Some world–renowned destinations cultivate an air of mysteriousness, as if you could spend weeks there and still not fully understand their essence. New Orleans, by contrast, is easy to get to know. With its rich history, top–notch cultural attractions and homey southern food, the Big Easy wears its heart on its sleeve.
The best of the city’s music, museums and melting–pot cuisine is found at a mix of iconic stops and lesser–known gems.
Catch the bus or streetcar to the scenic Garden District and join a bike tour with Flambeaux Tours. A ride is the best opportunity to admire the brightly painted historic architecture, especially along St. Charles Avenue and Prytania Street. Be sure to stop and admire the area’s stunning landscaped estates (some belonging to A–list celebrities).
Make your way to the French Quarter and stroll Woldenberg Riverfront Park, a sculpture–punctuated green space along the Mississippi River. Exit the park to the northeast, and you’re steps away from the French Market, an open–air arcade for dining and shopping. It’s home to the city’s most famous coffee spot, 160–year–old Café du Monde. Savour a cup of chicory–enhanced café au lait and an order of beignets (our advice: grab an extra to go) while you listen to live street musicians.
The visitor centre, at the nearby New Orleans Jazz National Historical Park, gives an excellent overview of the city’s most heralded invention. Depending on the day, you may also find live performances and hands–on musical demonstrations.
The Crescent City has no shortage of culture, even beyond music. The National World War II Museum, in the Warehouse District, is one of the country’s top–rated. Among its 250,000 artifacts and dozens of exhibits, you will find everything from military aircraft to wartime photography and love letters. In November, the museum will debut a brand new nighttime light and sound experience, Expressions of America.
About a kilometre away, the Southern Food and Beverage Museum presents a deep dive into food and drink products and traditions in the South. It also offers cooking classes on Creole cuisine — a uniquely New Orleans blend of French, Spanish, Italian, African and Caribbean influences. Don’t miss the chance to place an order for a fanciful confection from resident chef Bronwen Wyatt of Bayou Saint Cake.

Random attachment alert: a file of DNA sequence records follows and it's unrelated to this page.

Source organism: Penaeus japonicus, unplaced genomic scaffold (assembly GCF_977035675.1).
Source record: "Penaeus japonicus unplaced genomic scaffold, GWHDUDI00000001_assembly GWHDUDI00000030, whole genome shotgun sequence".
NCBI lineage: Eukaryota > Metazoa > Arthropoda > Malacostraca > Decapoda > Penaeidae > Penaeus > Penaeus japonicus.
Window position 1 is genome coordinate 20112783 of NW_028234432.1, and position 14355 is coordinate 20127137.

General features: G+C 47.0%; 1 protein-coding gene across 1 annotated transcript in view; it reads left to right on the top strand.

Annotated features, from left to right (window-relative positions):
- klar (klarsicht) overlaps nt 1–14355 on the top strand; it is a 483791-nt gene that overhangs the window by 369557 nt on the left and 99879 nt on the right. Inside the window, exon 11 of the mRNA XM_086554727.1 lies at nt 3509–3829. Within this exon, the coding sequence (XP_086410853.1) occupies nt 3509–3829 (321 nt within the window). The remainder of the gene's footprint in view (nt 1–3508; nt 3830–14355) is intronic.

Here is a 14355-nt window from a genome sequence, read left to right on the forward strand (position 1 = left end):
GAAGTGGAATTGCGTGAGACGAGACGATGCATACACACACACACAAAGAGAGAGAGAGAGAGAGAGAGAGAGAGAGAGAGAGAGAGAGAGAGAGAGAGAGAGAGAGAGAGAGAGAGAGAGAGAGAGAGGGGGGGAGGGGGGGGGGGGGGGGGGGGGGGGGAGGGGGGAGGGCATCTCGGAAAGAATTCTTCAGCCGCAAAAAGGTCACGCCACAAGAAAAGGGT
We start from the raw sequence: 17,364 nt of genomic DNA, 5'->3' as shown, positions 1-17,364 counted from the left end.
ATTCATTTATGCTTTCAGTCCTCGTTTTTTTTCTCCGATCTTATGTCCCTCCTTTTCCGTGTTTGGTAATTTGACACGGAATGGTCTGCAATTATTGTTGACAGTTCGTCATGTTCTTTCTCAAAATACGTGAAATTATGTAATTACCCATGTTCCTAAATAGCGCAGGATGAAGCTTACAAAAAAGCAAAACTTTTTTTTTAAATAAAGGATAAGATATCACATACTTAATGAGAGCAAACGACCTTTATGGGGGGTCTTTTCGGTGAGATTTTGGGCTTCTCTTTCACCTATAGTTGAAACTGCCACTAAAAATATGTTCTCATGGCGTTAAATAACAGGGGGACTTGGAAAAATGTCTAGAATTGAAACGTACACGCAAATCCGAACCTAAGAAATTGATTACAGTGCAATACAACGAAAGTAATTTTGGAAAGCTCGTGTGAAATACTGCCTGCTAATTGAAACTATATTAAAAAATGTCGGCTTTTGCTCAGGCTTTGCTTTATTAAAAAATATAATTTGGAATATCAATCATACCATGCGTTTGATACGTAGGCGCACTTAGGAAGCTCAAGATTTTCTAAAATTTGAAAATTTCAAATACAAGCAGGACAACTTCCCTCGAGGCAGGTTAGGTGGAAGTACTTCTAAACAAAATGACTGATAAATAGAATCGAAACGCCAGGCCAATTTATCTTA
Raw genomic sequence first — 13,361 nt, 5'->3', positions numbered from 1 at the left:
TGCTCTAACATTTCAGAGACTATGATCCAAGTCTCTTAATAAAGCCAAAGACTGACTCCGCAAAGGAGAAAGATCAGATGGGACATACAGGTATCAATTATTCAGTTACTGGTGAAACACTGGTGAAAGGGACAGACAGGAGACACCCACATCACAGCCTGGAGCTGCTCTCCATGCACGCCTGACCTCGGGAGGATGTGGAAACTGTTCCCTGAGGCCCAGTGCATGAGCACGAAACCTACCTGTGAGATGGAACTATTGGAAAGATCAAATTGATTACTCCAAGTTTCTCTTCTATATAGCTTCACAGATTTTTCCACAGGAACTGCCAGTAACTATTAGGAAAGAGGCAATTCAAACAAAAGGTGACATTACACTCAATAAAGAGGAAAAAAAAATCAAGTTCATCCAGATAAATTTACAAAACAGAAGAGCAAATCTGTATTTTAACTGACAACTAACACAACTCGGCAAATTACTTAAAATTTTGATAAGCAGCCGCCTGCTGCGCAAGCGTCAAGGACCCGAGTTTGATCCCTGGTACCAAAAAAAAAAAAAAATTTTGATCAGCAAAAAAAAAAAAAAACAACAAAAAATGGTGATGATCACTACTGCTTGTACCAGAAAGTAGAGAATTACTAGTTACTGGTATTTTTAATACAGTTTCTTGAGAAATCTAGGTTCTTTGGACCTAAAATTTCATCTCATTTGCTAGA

In the Bywater District, JamNola is a vibrant experiential pop–up celebrating the city’s art, music, food, and theatrical performance. Nearby, Studio Be is the brainchild of local artist Brandan “bmike” Odums, who tells the stories of heroic and everyday New Orleanians through murals, sculpture and multimedia.
The New Orleans Museum of Art might be farther afield, but it’s well worth the trip. In addition to their permanent collection and rotating exhibitions on everything from ancient Egypt to contemporary photography, the venue’s adjacent Besthoff Sculpture Garden is a blooming, 11–acre delight containing more than 90 sculptures.
Stay for lunch at Café NOMA, owned by the team behind the iconic Brennan’s, a New Orleans dining institution that continually tops best–of lists (we recommend the blackened gulf shrimp Caesar salad). NOMA executive chef Chris Montero is a master of menus that add new interpretive layers to the museum’s exhibits.
Evening, when the street lamps glow and bars and music clubs spring to life, is one of the best times to stroll the French Quarter. You would be hard–pressed to find a corner that doesn’t have great live music, but Preservation Hall, a rustic, unamplified space on St. Peter Street, has been showcasing seminal jazz talents since 1961. Other worthy choices include Fritzel’s European Jazz Pub and Mahogany Jazz Hall.
Give in to the aromas of a bubbling gumbo spiced with sassafras, or buttery, lemon–spiked crawfish étouffée. Superb spots for a refined meal include Galatoire’s, one of the city’s longstanding fine–dining restaurants; the contemporary cottage–like Jewel of the South; and Bayona, a foodie reverie from multi–award–winning chef Susan Spicer.
In the Central Business District, Chemin à La Mer, in the new Four Seasons Hotel New Orleans, is the latest outpost from star chef Donald Link. Between the and the spectacular views of the Mississippi, it’s an unforgettable experience.
Make it a weekend
New and freshly renovated accommodations include the stylish the Frenchmen Hotel. Easygoing Mint House New Orleans Riverside occupies a repurposed warehouse building within walking distance of the Garden District, while One11 is the first new French Quarter hotel in half a century. Next door to the Four Seasons, Vue Orleans has a unique indoor/outdoor observation deck featuring 360–degree views of the river and the city.
International House, the city’s first boutique hotel, underwent a design refresh in 2020. Visit the gallery chronicling the restoration of the on–site Banksy mural, or have a nightcap at the hotel bar, Loa, where mixologists interpret the story of the city’s most important rituals through cocktails. (Try the mezcal and hibiscus tea Storm Warning, named after legendary local “voodoo funk” musician Dr. John.)